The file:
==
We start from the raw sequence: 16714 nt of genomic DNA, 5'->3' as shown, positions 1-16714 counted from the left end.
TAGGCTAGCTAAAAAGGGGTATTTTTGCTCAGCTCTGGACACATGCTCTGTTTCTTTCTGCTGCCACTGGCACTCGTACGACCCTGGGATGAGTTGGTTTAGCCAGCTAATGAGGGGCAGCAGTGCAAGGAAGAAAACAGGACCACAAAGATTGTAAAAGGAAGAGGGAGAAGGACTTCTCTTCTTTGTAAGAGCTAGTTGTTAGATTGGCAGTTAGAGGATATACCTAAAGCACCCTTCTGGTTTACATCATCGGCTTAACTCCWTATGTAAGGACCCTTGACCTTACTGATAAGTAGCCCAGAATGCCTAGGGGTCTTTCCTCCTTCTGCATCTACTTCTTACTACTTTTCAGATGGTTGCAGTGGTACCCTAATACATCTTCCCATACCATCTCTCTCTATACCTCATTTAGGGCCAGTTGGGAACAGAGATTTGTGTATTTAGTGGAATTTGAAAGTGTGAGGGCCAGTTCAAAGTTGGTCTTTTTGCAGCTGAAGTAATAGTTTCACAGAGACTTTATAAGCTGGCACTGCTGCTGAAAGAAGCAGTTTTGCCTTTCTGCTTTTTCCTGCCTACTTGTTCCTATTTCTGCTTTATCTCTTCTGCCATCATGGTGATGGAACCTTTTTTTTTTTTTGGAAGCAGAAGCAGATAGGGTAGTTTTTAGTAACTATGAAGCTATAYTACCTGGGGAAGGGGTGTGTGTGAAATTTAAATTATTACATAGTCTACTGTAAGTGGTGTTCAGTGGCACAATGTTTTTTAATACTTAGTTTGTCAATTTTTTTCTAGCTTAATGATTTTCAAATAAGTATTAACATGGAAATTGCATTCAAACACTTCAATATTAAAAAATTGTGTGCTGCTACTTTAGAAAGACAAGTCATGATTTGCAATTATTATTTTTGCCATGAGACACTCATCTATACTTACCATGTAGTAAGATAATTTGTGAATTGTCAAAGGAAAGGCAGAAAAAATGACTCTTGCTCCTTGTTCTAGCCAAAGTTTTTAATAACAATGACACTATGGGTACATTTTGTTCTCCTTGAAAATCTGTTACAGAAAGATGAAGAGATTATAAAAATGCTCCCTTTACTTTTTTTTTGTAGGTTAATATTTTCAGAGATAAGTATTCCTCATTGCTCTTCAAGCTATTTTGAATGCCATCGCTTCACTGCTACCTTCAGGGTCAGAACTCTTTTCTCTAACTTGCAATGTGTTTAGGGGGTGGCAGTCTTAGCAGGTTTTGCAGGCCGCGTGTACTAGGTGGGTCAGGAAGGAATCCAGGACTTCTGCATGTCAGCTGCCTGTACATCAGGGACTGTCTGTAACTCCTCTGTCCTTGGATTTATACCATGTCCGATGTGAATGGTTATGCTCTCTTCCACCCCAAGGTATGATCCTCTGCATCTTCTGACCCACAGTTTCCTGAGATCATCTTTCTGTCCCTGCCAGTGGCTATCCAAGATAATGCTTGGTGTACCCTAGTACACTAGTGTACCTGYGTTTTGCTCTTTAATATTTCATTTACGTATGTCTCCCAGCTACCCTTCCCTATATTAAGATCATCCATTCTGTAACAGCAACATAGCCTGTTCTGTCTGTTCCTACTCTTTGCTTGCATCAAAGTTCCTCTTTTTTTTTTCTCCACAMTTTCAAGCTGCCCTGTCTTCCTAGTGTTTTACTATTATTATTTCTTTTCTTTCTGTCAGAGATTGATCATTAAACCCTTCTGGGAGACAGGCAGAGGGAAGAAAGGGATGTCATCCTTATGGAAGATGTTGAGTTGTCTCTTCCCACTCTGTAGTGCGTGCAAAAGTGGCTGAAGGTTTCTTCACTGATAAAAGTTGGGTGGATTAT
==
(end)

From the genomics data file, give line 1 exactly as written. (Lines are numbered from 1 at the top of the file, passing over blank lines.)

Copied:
We start from the raw sequence: 16714 nt of genomic DNA, 5'->3' as shown, positions 1-16714 counted from the left end.